The startup helping low-income students see the world

learning afar

Students from low-income high schools have the odds stacked against them. Many are first generation Americans whose families are scraping to get by -- and international travel isn't even a consideration.

Afar, a media and travel company, is working to change that.

Its program Learning Afar, which launched in 2009, sends high school students from underserved communities abroad to learn about things like sustainability and community-building.

Afar cofounder Joe Diaz said the core belief behind the program is that travel is the best form of education.

The program started when 20 students, 10 from Yonkers, New York, and 10 from Oakland, California, traveled to Costa Rica.

Since then, it has sent 613 students and 79 educators to six countries. 63% of the students are first generation Americans and 93% are on free or reduced lunch programs.

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Diaz believes that giving students the opportunity to "travel in a deeper way" will ultimately improve the country.

The trips last between eight and 15 days, depending on the destination and the funding, which comes from Afar and by corporate and individual donations.

The company begins by identifying a school in a low income area. Students apply and are chosen based on a factors like merit, need, passion and diversity.

Diaz says that they're not looking for straight-A students, but, rather, applicants that express the desire to participate and a strong interest in the world around them.

One of the program's goals is that students will form bonds that continue when they return to their schools -- creating a ripple effect throughout the student body.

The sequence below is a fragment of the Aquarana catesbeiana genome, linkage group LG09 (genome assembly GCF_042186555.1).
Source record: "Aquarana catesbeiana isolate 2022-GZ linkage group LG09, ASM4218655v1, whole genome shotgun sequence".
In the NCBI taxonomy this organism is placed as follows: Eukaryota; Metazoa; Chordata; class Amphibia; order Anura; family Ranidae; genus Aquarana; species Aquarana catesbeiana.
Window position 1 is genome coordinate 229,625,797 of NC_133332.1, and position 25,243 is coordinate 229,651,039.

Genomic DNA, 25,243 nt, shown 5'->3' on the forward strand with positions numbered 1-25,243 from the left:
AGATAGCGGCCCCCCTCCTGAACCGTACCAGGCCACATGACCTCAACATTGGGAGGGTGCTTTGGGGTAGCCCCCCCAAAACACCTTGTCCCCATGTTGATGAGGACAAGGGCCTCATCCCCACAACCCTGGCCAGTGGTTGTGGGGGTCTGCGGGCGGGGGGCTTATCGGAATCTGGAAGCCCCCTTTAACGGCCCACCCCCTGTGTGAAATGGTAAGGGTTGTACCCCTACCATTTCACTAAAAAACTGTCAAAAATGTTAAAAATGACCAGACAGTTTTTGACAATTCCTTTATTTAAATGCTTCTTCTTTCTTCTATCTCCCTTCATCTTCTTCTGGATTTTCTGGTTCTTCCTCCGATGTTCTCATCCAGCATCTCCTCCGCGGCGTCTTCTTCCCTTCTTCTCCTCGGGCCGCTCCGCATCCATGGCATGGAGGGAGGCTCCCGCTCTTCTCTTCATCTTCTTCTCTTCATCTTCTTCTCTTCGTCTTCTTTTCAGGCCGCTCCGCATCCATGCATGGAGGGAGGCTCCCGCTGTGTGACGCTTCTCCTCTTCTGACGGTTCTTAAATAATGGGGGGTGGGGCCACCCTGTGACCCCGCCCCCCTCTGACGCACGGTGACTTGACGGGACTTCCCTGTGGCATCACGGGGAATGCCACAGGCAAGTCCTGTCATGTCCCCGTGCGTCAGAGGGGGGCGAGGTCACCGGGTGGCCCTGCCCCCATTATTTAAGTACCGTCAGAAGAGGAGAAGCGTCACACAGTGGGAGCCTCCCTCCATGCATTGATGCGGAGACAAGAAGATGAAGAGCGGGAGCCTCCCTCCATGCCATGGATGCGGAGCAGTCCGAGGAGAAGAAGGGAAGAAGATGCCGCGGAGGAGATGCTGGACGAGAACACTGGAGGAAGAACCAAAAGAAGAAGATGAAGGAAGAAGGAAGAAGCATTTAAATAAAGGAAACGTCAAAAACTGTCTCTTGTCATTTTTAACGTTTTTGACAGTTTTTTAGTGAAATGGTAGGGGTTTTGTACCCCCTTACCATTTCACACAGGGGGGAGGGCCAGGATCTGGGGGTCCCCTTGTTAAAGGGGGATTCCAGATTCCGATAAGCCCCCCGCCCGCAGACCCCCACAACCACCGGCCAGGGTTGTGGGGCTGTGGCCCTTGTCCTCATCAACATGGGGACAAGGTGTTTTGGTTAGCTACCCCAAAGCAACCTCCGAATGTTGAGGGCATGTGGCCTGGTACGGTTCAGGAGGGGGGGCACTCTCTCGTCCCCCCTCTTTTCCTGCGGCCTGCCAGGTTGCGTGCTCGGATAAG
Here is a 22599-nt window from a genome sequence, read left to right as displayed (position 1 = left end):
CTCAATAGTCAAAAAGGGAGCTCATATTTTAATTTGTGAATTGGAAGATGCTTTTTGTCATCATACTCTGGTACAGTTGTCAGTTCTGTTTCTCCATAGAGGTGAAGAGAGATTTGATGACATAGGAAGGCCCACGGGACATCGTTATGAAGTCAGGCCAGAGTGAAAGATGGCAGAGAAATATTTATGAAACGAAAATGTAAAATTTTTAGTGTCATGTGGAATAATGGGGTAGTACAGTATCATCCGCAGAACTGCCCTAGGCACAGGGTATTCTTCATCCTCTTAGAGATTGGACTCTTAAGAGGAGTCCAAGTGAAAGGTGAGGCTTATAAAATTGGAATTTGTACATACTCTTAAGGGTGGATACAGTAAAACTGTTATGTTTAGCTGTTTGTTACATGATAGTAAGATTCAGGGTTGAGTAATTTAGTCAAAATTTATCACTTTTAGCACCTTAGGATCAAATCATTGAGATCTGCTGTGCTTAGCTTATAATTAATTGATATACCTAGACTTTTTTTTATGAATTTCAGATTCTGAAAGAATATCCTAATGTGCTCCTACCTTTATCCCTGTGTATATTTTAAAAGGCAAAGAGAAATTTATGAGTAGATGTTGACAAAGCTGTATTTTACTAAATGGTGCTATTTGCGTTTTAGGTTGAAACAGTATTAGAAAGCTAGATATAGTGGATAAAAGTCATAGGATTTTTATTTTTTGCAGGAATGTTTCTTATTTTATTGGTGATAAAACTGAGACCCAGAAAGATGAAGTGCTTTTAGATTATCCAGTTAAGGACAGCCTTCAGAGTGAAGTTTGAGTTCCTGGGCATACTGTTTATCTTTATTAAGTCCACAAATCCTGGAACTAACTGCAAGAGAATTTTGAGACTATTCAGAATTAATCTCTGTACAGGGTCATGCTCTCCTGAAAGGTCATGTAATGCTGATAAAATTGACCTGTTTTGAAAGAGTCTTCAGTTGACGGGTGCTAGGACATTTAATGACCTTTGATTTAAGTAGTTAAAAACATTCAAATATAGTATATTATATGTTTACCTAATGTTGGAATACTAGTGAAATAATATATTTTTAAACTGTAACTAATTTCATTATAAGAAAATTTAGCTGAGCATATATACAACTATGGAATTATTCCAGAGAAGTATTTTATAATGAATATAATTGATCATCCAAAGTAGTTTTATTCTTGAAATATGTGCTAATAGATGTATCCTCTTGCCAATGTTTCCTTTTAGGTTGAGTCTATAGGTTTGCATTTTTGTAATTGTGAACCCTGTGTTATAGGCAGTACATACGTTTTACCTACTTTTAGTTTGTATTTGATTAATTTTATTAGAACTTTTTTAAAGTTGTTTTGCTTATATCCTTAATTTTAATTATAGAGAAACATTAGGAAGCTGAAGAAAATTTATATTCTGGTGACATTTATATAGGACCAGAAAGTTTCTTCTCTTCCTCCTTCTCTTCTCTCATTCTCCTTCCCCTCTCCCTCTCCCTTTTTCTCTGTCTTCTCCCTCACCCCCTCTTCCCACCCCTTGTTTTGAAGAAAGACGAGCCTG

Diaz said this happened with a group of Chicago students who traveled to Costa Rica and learned about the problems associated with littering. When they returned, they created a school-wide campaign focused on tackling waste.

And the program's benefits extend beyond just high school. Diaz said 100% of Learning Afar participants have graduated from high school, which is remarkable considering that graduation rates in their schools are closer to 50%.

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Deisy Cedeno, a 19-year-old studying art history and economics at Barnard College, participated as a high school student in New York City.

She and 13 other students went to the Peruvian Amazon, where they worked to develop a library and raised money for the books.

It was Cedeno's first time out of the country, and working with her peers to build the library made her realize how much she loves serving a community.

She said the trip made her realize that she didn't want to go to a community college and encouraged her to apply to 30 schools.

"It made me more outgoing. It boosted my self esteem," she said, adding that she's still in touch with her mentor and the students she traveled with.

"My goal is to send a million students on these trips," Diaz said.

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